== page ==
It’s difficult to think of customers as simply not worth your time, and firing some—especially when you’re a new business owner—seems preposterous. However, there are going to be (if they don’t already exist) customers who provide greater value to you than others do. You must differentiate between those customers that are profitable and those that are not. It’s important to identify and get rid of customers that may be costing you more money or time than they are worth. Armed with this information, you can focus your marketing and sales efforts on attracting and retaining your most desirable customers.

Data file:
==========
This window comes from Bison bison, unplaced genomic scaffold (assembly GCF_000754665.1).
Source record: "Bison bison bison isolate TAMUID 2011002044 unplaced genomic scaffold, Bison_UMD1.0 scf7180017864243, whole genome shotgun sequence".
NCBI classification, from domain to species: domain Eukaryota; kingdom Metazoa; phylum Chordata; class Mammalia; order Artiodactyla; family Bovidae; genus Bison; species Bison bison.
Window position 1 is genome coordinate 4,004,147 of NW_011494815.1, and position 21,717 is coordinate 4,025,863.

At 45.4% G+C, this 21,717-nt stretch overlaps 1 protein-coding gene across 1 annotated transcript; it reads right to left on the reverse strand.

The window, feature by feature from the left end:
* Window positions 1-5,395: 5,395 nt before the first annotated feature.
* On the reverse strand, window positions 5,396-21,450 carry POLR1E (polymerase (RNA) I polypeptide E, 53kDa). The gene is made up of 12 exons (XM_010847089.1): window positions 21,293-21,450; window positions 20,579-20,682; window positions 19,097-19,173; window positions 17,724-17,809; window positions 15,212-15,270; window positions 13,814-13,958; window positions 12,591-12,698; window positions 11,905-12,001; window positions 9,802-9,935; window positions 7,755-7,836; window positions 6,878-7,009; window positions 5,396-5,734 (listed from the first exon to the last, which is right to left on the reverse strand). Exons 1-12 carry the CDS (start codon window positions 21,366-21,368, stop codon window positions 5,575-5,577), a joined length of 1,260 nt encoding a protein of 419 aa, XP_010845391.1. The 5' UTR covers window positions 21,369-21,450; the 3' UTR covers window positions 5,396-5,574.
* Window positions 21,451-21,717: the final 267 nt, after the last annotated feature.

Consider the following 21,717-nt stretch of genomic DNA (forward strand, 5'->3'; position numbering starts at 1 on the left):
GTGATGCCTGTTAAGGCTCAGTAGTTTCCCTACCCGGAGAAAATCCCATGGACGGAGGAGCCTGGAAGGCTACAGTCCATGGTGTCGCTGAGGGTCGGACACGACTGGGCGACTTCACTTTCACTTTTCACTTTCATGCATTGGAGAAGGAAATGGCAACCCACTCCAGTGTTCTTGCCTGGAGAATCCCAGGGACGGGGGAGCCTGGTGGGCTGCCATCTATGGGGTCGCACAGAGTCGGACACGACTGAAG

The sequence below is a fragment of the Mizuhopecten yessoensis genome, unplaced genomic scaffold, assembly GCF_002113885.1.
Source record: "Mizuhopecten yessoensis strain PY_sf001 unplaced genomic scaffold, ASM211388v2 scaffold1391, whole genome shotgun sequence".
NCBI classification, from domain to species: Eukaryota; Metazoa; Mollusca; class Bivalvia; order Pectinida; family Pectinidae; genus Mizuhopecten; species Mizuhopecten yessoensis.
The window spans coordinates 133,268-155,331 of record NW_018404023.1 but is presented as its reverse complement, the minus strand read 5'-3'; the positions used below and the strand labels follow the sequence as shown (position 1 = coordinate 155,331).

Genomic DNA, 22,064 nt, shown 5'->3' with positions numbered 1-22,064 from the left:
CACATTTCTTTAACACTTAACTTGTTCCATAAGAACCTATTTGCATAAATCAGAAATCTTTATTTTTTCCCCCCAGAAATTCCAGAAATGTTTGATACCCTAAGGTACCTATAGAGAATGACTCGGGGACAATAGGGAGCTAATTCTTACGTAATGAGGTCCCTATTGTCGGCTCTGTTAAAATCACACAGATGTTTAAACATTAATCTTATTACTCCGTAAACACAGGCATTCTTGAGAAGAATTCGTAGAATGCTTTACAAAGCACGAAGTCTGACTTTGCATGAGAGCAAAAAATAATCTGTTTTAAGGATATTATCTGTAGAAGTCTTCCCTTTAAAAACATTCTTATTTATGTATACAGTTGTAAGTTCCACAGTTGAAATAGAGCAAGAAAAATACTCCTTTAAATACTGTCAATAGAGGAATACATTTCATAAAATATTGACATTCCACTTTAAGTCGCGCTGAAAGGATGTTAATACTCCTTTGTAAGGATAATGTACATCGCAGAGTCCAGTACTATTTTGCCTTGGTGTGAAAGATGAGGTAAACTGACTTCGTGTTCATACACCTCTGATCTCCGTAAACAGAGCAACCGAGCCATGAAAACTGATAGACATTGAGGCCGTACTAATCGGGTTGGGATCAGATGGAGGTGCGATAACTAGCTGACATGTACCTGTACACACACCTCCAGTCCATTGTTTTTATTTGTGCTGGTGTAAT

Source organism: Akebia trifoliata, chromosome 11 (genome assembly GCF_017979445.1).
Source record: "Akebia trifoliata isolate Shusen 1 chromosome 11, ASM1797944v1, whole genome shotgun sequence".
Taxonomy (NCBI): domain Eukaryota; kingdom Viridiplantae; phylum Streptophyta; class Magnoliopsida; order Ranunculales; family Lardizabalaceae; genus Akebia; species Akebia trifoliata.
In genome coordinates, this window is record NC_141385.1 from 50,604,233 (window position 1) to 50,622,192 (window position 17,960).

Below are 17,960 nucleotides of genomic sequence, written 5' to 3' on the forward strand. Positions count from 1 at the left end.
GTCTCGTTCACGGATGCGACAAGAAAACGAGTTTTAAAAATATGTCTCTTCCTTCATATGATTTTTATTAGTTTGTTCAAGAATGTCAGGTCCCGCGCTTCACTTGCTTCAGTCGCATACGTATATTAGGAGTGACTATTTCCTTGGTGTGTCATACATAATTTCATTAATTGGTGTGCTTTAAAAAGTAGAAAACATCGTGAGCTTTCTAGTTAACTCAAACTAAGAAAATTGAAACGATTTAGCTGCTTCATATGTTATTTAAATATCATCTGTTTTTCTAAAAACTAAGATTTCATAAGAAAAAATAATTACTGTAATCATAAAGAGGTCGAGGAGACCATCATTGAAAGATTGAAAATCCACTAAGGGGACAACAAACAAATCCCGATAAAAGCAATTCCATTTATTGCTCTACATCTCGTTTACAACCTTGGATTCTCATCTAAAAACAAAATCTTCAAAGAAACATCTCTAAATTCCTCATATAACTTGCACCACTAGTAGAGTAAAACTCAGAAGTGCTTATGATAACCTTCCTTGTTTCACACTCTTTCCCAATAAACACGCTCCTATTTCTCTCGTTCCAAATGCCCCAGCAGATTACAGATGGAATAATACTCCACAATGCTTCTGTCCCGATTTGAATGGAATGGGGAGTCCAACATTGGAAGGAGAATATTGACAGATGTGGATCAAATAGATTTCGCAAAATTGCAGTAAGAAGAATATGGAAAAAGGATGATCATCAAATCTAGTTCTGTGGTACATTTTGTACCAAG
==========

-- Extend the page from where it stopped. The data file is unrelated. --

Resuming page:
How do you go about this challenging task? If you haven’t already started calculating customer lifetime value, now is an important time to begin. Calculating customer lifetime value requires a simple formula. First, determine what it costs you to attract and retain (don’t forget this one) a given customer, then subtract the amount of revenue that patronage bring to your business. Not all customers or prospective customers will help your business grow. Sometimes they seem profitable on the surface but end up providing a negative return on your investment. By understanding the revenue generated by various customer groups over the span of their relationship with you—and recognizing how their business (and the business of individuals they refer to your company) affect your top line—you’ll be better able to target your sales and marketing efforts to focus on the most customers most likely to help you grow.
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